2017-03-23 / Columns

‘Understanding Rule Number Seven’

Think Outside, No Box Needed
By Jim Plouffe

My seventh rule of business, out of 10, is: “Everyone has their own agenda, and, most of the time, it isn’t even close to yours.” The definition of agenda is a plan of things to be discussed at a formal meeting, a plan of things to be done, or problems to be addressed, the underlying intentions or motives of a particular person or group.

There are three subparts to this rule, in no particular order. This is just the way I wrote them down in my book. They are:

• Most people take the path of least resistance.

• Personal agendas and corporate agendas are always in conflict.

• Everybody does as little as they can, for as much as they can.

It seems like a pretty cynical rule, doesn’t it? It sure doesn’t offer much hope if you are in the “glass is half empty” type of mood. There isn’t much to build on if you are in the “glass is half full” type of mood. When I wrote the rule, it wasn’t intended to be negative or positive. It was to remind me of the realities of any situation involving people, and, let’s face it, most situations involve other people.

This rule helps me to understand that there is another point of view. It helps me listen closer so that I can understand, not necessarily agree, with the other point of view. It lets me respect the individual’s thoughts process while challenging mine. It keeps me from discounting the point of view, and writing it off as stupid.

We have all done it. We have all written off someone’s passionate point of view as stupid, just because it doesn’t match with ours. Sometimes we don’t make it personal by saying, “That’s just stupid,” calling the idea or conclusion stupid, not the individual. But most of the time we say, “She’s just stupid,” or “He’s so stupid,” but the truth is, they’re not. That is the reality of most situations is that individual has a different agenda than you do.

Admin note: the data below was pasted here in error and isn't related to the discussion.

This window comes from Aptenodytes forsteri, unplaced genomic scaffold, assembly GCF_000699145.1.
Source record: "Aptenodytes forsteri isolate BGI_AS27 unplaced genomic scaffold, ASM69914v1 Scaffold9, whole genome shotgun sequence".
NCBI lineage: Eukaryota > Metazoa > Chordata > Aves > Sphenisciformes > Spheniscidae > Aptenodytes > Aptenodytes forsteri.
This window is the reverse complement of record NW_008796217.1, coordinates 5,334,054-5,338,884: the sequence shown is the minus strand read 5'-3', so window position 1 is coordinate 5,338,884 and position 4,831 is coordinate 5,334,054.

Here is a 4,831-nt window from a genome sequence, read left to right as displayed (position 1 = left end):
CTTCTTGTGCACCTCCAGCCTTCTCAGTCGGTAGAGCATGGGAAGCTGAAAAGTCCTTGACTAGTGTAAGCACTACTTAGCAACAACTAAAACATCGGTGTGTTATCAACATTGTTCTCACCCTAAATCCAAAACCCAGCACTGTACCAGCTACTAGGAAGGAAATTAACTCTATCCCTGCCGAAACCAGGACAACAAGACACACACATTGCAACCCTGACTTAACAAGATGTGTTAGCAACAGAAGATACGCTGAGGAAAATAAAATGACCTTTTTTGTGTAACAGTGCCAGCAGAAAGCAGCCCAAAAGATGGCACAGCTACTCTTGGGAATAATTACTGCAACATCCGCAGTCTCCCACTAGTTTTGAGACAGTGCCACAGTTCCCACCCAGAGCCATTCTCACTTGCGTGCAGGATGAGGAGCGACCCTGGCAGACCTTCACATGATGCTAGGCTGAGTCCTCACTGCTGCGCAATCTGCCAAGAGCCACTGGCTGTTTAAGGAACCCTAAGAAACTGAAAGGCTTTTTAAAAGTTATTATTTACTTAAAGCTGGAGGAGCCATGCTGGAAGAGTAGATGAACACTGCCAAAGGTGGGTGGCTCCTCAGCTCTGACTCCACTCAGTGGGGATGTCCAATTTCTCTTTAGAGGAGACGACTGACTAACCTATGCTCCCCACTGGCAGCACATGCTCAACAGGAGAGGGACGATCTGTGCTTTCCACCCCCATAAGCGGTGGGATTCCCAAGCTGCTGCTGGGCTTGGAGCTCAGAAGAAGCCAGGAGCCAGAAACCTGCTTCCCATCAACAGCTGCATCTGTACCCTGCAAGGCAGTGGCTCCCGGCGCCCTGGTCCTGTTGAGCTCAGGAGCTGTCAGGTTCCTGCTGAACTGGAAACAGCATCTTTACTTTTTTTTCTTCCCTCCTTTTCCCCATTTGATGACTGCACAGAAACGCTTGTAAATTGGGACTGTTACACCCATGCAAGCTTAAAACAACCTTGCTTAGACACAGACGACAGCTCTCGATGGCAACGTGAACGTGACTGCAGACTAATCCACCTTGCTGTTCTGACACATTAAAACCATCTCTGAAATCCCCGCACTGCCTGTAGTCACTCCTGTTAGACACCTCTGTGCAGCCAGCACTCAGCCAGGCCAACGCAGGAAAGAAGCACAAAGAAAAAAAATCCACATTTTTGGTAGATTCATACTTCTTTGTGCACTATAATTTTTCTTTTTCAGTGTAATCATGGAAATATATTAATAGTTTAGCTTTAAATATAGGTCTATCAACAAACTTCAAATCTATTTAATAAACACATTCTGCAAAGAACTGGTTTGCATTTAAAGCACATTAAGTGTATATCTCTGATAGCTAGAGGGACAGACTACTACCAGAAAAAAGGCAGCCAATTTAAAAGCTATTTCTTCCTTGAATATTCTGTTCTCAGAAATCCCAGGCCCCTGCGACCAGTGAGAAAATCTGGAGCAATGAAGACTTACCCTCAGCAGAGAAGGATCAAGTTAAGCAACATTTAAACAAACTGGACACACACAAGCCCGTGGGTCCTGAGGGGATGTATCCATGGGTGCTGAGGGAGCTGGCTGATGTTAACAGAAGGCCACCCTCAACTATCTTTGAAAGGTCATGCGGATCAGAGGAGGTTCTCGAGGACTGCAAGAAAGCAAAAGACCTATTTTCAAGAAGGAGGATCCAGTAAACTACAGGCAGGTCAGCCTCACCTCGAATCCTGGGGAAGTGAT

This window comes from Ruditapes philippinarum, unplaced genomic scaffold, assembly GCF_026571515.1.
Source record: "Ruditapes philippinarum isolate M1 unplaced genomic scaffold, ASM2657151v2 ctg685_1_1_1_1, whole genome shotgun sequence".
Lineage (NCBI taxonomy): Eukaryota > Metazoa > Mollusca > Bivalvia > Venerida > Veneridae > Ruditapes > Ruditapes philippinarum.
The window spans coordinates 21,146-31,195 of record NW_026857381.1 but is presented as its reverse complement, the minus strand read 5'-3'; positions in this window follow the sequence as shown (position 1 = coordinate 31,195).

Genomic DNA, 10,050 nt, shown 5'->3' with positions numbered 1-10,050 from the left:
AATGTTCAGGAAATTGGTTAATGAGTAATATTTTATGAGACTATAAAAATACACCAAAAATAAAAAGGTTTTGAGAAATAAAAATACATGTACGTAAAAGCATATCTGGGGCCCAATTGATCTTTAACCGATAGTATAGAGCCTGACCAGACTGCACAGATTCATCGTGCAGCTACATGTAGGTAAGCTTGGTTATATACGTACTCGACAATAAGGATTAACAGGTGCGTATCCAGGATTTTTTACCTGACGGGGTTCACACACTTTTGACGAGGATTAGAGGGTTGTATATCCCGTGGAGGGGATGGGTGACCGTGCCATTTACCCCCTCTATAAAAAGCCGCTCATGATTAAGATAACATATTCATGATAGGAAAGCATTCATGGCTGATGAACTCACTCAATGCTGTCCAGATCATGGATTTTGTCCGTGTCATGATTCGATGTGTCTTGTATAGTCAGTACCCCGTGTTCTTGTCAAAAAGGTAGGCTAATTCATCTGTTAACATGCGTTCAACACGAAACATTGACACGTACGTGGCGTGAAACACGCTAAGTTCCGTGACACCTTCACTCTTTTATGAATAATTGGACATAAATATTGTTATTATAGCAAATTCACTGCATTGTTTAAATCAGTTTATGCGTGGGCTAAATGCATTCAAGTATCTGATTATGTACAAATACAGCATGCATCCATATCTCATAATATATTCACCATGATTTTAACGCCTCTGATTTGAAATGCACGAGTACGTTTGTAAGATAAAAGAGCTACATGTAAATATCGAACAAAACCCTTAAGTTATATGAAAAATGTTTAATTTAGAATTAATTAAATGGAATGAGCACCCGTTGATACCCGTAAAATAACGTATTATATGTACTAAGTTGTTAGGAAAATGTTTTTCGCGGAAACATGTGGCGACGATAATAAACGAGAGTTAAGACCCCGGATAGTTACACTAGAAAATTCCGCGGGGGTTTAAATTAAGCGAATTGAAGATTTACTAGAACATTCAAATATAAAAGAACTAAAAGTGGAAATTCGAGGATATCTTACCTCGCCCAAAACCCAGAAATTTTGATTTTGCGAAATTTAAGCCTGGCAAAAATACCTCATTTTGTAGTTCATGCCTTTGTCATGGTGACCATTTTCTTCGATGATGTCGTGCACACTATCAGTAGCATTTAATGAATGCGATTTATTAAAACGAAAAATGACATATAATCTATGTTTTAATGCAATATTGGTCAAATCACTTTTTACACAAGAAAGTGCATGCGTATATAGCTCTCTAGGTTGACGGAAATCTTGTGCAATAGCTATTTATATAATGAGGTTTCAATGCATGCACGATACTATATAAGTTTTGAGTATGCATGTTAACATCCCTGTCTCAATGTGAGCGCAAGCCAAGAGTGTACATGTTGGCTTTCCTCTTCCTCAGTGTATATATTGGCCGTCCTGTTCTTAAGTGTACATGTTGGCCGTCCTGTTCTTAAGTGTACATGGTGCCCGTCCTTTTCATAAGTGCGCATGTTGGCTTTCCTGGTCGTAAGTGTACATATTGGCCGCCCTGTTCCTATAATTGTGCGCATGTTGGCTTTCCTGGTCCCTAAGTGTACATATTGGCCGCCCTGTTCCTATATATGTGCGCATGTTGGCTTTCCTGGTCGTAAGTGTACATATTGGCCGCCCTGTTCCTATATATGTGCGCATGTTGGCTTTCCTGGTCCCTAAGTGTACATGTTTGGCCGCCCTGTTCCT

Once you understand and accept rule number seven, you will have a completely different outlook on people’s motives. The rule is actually very liberating when it comes to acceptance of other points of view. It really opened my eyes to the fact that my goals are not the goals of my employees. I hope it does the same thing for you.

Now, don’t get me wrong or misunderstand me, there are stupid opinions and ideas out there. I’ve had my share of them. But knowing that my agenda is not the same as the people I am dealing with makes me a little more tolerable.

Knowing that most people take the path of least resistance helps me understand when someone takes a shortcut on some task. It keeps me from being surprised when I hear or see that someone isn’t following the process or procedure properly. It is human nature to want to find a faster, quicker, easier way. There is a good news and bad news story here. Sometimes the shortcut produces a better result without affecting the outcome for the business, which leads to improvement. Most of the time, however, the shortcut doesn’t improve the results for the business, it only improves something for the person performing the task, because they have a different agenda.

I have seen this in both extremes. For example, I have seen individuals take a five-minute task or process and turn it into a 30- minute process, or claim that the task is complete in two minutes. Both extremes are a warning sign that a different agenda other than yours is in play.

I think the statement that personal agendas and corporate agendas always have conflict speaks for itself. Corporate and company agendas are about work and getting results, while personal agendas are about family and fun.

Everybody does as little as they can for as much as they can has to do with perfection, performance, effort, and money. I think I should get perfection for my money, and I don’t care what kind of performance or effort you have to put in to deliver it. Most likely, the other side of that coin is, “it’s good enough for who it’s for, and especially for what they’re paying me” — a completely different agenda than perfection.

Rule number seven helps me understand and accept people and their actions, and it also helps me understand my actions, as well. I hope it helps do the same thing for you.

Need some help or guidance with your business or marketing? To talk with Jim directly, call (906) 643-6643, or ask him a question any time at Jim@Think- OutsideNoBoxNeeded.com.

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